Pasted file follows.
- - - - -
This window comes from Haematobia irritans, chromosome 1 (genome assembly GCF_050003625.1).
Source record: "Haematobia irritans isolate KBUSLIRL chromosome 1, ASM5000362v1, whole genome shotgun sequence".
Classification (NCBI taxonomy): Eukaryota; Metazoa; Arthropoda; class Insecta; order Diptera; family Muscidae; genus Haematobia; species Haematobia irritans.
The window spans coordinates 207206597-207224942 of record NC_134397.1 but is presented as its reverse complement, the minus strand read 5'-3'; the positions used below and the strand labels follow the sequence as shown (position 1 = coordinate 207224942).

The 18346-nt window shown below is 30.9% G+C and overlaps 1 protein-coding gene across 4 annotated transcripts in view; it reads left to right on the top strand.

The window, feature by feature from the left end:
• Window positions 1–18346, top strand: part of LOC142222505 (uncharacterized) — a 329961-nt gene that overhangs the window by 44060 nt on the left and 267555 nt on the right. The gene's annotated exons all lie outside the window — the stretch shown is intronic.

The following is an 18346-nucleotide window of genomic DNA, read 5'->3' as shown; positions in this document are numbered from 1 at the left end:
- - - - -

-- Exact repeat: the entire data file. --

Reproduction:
This window comes from Haematobia irritans, chromosome 1 (genome assembly GCF_050003625.1).
Source record: "Haematobia irritans isolate KBUSLIRL chromosome 1, ASM5000362v1, whole genome shotgun sequence".
Classification (NCBI taxonomy): Eukaryota; Metazoa; Arthropoda; class Insecta; order Diptera; family Muscidae; genus Haematobia; species Haematobia irritans.
The window spans coordinates 207206597-207224942 of record NC_134397.1 but is presented as its reverse complement, the minus strand read 5'-3'; the positions used below and the strand labels follow the sequence as shown (position 1 = coordinate 207224942).

The 18346-nt window shown below is 30.9% G+C and overlaps 1 protein-coding gene across 4 annotated transcripts in view; it reads left to right on the top strand.

The window, feature by feature from the left end:
• Window positions 1–18346, top strand: part of LOC142222505 (uncharacterized) — a 329961-nt gene that overhangs the window by 44060 nt on the left and 267555 nt on the right. The gene's annotated exons all lie outside the window — the stretch shown is intronic.

The following is an 18346-nucleotide window of genomic DNA, read 5'->3' as shown; positions in this document are numbered from 1 at the left end: